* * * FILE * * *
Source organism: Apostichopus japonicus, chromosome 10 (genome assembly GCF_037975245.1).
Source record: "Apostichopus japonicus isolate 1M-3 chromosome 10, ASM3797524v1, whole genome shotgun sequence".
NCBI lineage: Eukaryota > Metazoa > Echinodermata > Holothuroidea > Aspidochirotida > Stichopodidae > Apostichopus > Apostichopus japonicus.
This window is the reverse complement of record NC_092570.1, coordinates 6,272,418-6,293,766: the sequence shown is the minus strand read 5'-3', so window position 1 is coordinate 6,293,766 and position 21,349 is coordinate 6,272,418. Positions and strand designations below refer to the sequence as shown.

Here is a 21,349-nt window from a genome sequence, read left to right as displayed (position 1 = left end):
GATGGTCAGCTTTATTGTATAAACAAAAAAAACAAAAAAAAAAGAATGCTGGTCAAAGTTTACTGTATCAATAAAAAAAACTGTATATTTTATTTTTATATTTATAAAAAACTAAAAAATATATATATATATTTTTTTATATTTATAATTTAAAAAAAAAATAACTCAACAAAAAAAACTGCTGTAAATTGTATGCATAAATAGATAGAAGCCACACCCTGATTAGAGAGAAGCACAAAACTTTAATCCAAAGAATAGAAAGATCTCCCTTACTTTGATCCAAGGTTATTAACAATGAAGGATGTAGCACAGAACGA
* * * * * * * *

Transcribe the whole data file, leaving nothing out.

Source organism: Apostichopus japonicus, chromosome 10 (genome assembly GCF_037975245.1).
Source record: "Apostichopus japonicus isolate 1M-3 chromosome 10, ASM3797524v1, whole genome shotgun sequence".
NCBI lineage: Eukaryota > Metazoa > Echinodermata > Holothuroidea > Aspidochirotida > Stichopodidae > Apostichopus > Apostichopus japonicus.
This window is the reverse complement of record NC_092570.1, coordinates 6,272,418-6,293,766: the sequence shown is the minus strand read 5'-3', so window position 1 is coordinate 6,293,766 and position 21,349 is coordinate 6,272,418. Positions and strand designations below refer to the sequence as shown.

Here is a 21,349-nt window from a genome sequence, read left to right as displayed (position 1 = left end):
GATGGTCAGCTTTATTGTATAAACAAAAAAAACAAAAAAAAAAGAATGCTGGTCAAAGTTTACTGTATCAATAAAAAAAACTGTATATTTTATTTTTATATTTATAAAAAACTAAAAAATATATATATATATTTTTTTATATTTATAATTTAAAAAAAAAATAACTCAACAAAAAAAACTGCTGTAAATTGTATGCATAAATAGATAGAAGCCACACCCTGATTAGAGAGAAGCACAAAACTTTAATCCAAAGAATAGAAAGATCTCCCTTACTTTGATCCAAGGTTATTAACAATGAAGGATGTAGCACAGAACGA